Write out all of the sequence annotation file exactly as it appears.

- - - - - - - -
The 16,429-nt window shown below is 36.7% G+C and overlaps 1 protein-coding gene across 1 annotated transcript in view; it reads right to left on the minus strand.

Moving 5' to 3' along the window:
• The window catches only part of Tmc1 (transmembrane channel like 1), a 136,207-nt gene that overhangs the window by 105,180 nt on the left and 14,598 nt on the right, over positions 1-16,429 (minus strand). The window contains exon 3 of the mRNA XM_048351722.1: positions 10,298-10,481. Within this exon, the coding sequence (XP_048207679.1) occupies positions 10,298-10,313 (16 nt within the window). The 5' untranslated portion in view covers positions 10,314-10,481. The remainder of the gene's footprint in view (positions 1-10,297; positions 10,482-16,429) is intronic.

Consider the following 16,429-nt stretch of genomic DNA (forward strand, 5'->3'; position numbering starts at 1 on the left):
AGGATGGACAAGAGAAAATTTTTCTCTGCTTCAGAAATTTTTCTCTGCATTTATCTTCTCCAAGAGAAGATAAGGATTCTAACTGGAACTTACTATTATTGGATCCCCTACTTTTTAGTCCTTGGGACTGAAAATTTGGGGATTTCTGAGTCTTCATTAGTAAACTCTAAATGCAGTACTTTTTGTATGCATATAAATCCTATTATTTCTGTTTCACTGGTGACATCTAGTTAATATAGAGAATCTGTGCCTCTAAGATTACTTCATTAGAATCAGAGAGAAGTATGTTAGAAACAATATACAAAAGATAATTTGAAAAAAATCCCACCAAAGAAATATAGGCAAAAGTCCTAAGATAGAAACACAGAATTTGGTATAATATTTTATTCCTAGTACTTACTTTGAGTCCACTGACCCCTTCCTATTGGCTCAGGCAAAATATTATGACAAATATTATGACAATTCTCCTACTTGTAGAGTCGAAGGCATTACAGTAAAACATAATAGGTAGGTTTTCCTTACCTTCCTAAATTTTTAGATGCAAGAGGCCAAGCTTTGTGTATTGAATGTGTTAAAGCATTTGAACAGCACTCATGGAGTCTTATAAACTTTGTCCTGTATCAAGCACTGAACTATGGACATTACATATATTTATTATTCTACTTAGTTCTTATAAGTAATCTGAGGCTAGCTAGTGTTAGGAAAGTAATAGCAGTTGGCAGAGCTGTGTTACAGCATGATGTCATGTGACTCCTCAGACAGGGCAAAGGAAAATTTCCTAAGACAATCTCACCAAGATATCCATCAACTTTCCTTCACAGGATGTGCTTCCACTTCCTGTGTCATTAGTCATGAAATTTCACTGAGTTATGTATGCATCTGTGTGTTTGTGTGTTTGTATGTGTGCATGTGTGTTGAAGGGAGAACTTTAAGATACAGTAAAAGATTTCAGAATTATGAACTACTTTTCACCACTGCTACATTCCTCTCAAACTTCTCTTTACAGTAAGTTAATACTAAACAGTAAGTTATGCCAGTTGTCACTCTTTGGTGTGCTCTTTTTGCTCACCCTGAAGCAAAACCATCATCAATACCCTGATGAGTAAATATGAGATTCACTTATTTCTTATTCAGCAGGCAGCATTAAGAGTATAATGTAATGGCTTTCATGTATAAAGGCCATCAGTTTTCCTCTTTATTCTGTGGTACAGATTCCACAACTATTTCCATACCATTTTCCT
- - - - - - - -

The 16,429-nt window shown below is 36.7% G+C and overlaps 1 protein-coding gene across 1 annotated transcript in view; it reads right to left on the minus strand.

Moving 5' to 3' along the window:
• The window catches only part of Tmc1 (transmembrane channel like 1), a 136,207-nt gene that overhangs the window by 105,180 nt on the left and 14,598 nt on the right, over positions 1-16,429 (minus strand). The window contains exon 3 of the mRNA XM_048351722.1: positions 10,298-10,481. Within this exon, the coding sequence (XP_048207679.1) occupies positions 10,298-10,313 (16 nt within the window). The 5' untranslated portion in view covers positions 10,314-10,481. The remainder of the gene's footprint in view (positions 1-10,297; positions 10,482-16,429) is intronic.

Consider the following 16,429-nt stretch of genomic DNA (forward strand, 5'->3'; position numbering starts at 1 on the left):
AGGATGGACAAGAGAAAATTTTTCTCTGCTTCAGAAATTTTTCTCTGCATTTATCTTCTCCAAGAGAAGATAAGGATTCTAACTGGAACTTACTATTATTGGATCCCCTACTTTTTAGTCCTTGGGACTGAAAATTTGGGGATTTCTGAGTCTTCATTAGTAAACTCTAAATGCAGTACTTTTTGTATGCATATAAATCCTATTATTTCTGTTTCACTGGTGACATCTAGTTAATATAGAGAATCTGTGCCTCTAAGATTACTTCATTAGAATCAGAGAGAAGTATGTTAGAAACAATATACAAAAGATAATTTGAAAAAAATCCCACCAAAGAAATATAGGCAAAAGTCCTAAGATAGAAACACAGAATTTGGTATAATATTTTATTCCTAGTACTTACTTTGAGTCCACTGACCCCTTCCTATTGGCTCAGGCAAAATATTATGACAAATATTATGACAATTCTCCTACTTGTAGAGTCGAAGGCATTACAGTAAAACATAATAGGTAGGTTTTCCTTACCTTCCTAAATTTTTAGATGCAAGAGGCCAAGCTTTGTGTATTGAATGTGTTAAAGCATTTGAACAGCACTCATGGAGTCTTATAAACTTTGTCCTGTATCAAGCACTGAACTATGGACATTACATATATTTATTATTCTACTTAGTTCTTATAAGTAATCTGAGGCTAGCTAGTGTTAGGAAAGTAATAGCAGTTGGCAGAGCTGTGTTACAGCATGATGTCATGTGACTCCTCAGACAGGGCAAAGGAAAATTTCCTAAGACAATCTCACCAAGATATCCATCAACTTTCCTTCACAGGATGTGCTTCCACTTCCTGTGTCATTAGTCATGAAATTTCACTGAGTTATGTATGCATCTGTGTGTTTGTGTGTTTGTATGTGTGCATGTGTGTTGAAGGGAGAACTTTAAGATACAGTAAAAGATTTCAGAATTATGAACTACTTTTCACCACTGCTACATTCCTCTCAAACTTCTCTTTACAGTAAGTTAATACTAAACAGTAAGTTATGCCAGTTGTCACTCTTTGGTGTGCTCTTTTTGCTCACCCTGAAGCAAAACCATCATCAATACCCTGATGAGTAAATATGAGATTCACTTATTTCTTATTCAGCAGGCAGCATTAAGAGTATAATGTAATGGCTTTCATGTATAAAGGCCATCAGTTTTCCTCTTTATTCTGTGGTACAGATTCCACAACTATTTCCATACCATTTTCCT